by Tommy H. Thomason

Monday, September 25, 2017

Douglas A3D-2P/RA-3B/ERA-3B Skywarrior

27 October 2017: Added configuration comments by Joe Hawkins

Douglas built less than 300 A3D Skywarriors but its family tree had many branches. For a summary, click HERE

Phil Clayton is building the Trumpeter ERA-3B kit with the Steel Beach update set and asked for clarification on the location of some of the details. That led me down the usual rabbit hole of research in the process of resolving some issues that I uncovered in the process of answering his questions.

I hadn't spent much time on the ERA-3B (not to be confused with the EKA-3B, which was a derivative of the bomber) because it was restricted from carrier operations and fulfilled a vital but peripheral Navy mission, training the crews of Navy ships and aircraft to operate in a hostile electronic-warfare environment.

All eight ERA-3Bs were originally delivered as A3D-2Ps, a photo-reconnaissance "Version" of the A3D-2 bomber. Like the other Versions, the interior had been permanently rearranged to provide a cabin aft of the cockpit.
In the case of the A3D-2P, the cabin was divided into two compartments, one for cameras and the other for photo-flash cartridges and bombs, separated by a bulkhead.

Another distinctive feature was the addition of a periscope sighting system providing a downward view through windows on the underside of the radome.

The view ports dominated the instrument panel (also see

The long narrow fairing on the lower side of the fuselage housed the doors that could cover the camera ports as did similar ones on the belly.

When the RA-3Bs began to be supplanted by the supersonic RA-5Cs for reconnaissance, four were repurposed in the early 1970s to be ERA-3B electronic-warfare aggressors, BuNos 144827, 144832, 146446, and 146447. Note that the last two were delivered with the Cambered Leading Edge (CLE) wing, readily identified by the addition of a leading edge slat between the wing and the fuselage.
The major external modifications were the addition of a "canoe" on the belly like the EA-3B's; four ram-air turbines, two on each side of the fuselage, for additional electrical power; a extended aft fuselage for chaff dispensing; flare/chaff dispensers on the lower sides of the aft fuselage; and several antennas.

Side-facing crew seats were added for two equipment operators in the cabin.

 From the illustration above, it appears that the bulkhead that separated the camera compartment and the truncated bomb bay was removed. However, per Joe Hawkins: "The bulkhead was never removed from the photo compartment and the flash bomb bay. The flash bomb bay is still there. It was full of equipment for the ALR-40 and ALR-75.

The starboard flash bomb-bay doors were secured. The door actuators were unpinned from the doors and door locks were installed if I remember correctly.

The port doors could be actuated externally by either a selector valve when hydraulic pressure was applied or a small hand pump. They were (now) access "panels" for the removal and installation of the ALT-40 and ALR-75 systems equipment."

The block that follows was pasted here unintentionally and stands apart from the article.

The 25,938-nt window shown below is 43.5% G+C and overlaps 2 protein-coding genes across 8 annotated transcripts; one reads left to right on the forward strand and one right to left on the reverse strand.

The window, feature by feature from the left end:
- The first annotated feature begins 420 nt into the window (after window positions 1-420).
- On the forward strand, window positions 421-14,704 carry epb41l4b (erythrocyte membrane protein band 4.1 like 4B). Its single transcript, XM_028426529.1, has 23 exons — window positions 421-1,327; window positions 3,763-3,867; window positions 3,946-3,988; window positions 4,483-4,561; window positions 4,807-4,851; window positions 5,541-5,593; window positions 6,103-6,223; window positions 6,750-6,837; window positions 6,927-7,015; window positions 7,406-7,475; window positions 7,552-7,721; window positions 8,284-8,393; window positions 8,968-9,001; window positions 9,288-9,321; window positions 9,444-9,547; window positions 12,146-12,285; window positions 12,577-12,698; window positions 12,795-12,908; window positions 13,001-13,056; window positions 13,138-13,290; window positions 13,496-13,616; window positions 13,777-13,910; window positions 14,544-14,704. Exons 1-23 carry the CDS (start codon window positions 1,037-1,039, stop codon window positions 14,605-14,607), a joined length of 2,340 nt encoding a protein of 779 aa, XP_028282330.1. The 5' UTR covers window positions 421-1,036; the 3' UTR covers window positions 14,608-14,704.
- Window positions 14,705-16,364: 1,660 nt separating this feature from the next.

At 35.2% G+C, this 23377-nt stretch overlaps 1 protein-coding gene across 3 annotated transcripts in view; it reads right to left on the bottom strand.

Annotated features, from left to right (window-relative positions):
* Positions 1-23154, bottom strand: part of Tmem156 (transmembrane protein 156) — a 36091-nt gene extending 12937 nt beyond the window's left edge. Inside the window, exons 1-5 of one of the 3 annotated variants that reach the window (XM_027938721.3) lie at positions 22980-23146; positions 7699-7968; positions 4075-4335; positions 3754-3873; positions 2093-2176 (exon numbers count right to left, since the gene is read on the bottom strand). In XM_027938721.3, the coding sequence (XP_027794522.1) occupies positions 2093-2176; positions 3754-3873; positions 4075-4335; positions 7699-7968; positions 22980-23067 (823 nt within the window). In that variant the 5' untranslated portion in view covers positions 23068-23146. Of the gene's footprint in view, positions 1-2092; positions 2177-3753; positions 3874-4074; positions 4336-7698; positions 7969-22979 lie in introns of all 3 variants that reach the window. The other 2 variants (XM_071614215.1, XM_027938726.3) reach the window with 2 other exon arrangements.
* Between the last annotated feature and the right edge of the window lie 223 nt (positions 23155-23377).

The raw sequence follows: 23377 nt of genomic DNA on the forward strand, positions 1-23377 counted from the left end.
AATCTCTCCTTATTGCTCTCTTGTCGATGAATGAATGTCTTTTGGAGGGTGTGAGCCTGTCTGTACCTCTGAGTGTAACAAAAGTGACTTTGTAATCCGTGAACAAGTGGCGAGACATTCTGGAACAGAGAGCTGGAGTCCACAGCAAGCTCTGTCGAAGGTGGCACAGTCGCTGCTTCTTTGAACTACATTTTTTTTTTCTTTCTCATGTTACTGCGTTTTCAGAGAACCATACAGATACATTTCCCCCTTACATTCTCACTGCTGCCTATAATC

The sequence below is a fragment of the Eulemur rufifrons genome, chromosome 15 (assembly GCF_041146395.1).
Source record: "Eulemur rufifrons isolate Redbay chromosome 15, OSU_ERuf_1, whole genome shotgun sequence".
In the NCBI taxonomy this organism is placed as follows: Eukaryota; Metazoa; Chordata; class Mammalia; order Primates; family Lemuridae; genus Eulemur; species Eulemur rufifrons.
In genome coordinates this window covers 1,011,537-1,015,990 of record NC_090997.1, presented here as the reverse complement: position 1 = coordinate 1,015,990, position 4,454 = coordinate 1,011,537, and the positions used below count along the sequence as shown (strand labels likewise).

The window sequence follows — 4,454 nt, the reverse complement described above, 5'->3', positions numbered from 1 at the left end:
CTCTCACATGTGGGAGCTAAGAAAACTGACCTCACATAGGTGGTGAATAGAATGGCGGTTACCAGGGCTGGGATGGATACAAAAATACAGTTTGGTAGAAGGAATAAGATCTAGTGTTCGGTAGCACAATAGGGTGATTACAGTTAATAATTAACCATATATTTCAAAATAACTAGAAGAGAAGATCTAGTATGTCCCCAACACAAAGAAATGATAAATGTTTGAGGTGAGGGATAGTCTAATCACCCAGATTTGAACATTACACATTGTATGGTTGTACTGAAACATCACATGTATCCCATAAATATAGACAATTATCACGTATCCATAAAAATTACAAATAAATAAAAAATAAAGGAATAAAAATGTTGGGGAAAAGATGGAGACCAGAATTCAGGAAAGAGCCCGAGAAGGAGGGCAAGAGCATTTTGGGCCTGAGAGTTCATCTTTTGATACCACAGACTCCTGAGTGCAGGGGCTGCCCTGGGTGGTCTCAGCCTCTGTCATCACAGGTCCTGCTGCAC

An escape hatch (19 above) was added above the aft compartment.
In the early 1980s, four more RA-3Bs were converted to the ERA-3B configuration, BuNos 142668. 144838, 144841, and 144846. However, these appear to have been delivered with a smaller canoe, a different aft fuselage extension, different antennas mounted on the sides of the fuselage in four locations, and a different antenna under the nose.
Rick Morgan Photo

Of the original four ERA-3Bs, at least BuNo 146446 and 7 were converted to this configuration.

An excellent walkaround of a moldering 146447 by Bill Spidle can be found HERE. Note that its RAT hubs and propellers have been replaced by conical fairings. It was not unusual to see one or even two RAT pods on operational ERA-3Bs with a fairing instead of the RAT.

The Trumpeter A-3 series continues to disappoint. A detailed build article of the ERA-3B kit (the early configuration) by Philip Cavender is provided HERE

Note that it's missing two of the four RATs and numerous antennas. Not apparent from this angle, but the radome leaves a lot to be desired as well. The kit's cabin is also taken directly from the EA-3B kit, so it has four seats instead of two, but since nothing can be seen of it, that's a moot point.

However, Steel Beach has come to the rescue with an accessory kit for the later configuration (small canoe, etc.) reviewed by Haagen Klaus HERE

The Steel Beach ECM pods appear to have the ALQ-99"s outwardly bulged lower sides rather than the flat-sided ALQ-76 pods that were carried by the ERA-3B according to Rick Morgan. Another stores option is the ALQ-167 "Bullwinkle" pod, an example of which is in the Revell F-14D kit.

The Trumpeter engine nacelles are inaccurate but might be acceptable to most given all of the other inaccuracies. However, an excellent replacement set is available from HYPERSONIC

The Trumpeter canopy is equally off-putting. Hypersonic has a replacement in work but availability is TBD.

More later after comments are provided by my subject-matter experts...

Sunday, September 3, 2017

Things Under Wings - Before Douglas High-Speed External Tanks

 I've updated my post on the 150 and 300-gallon tanks in use before the introduction of the Douglas high-speed tanks thanks to research by David Collier. See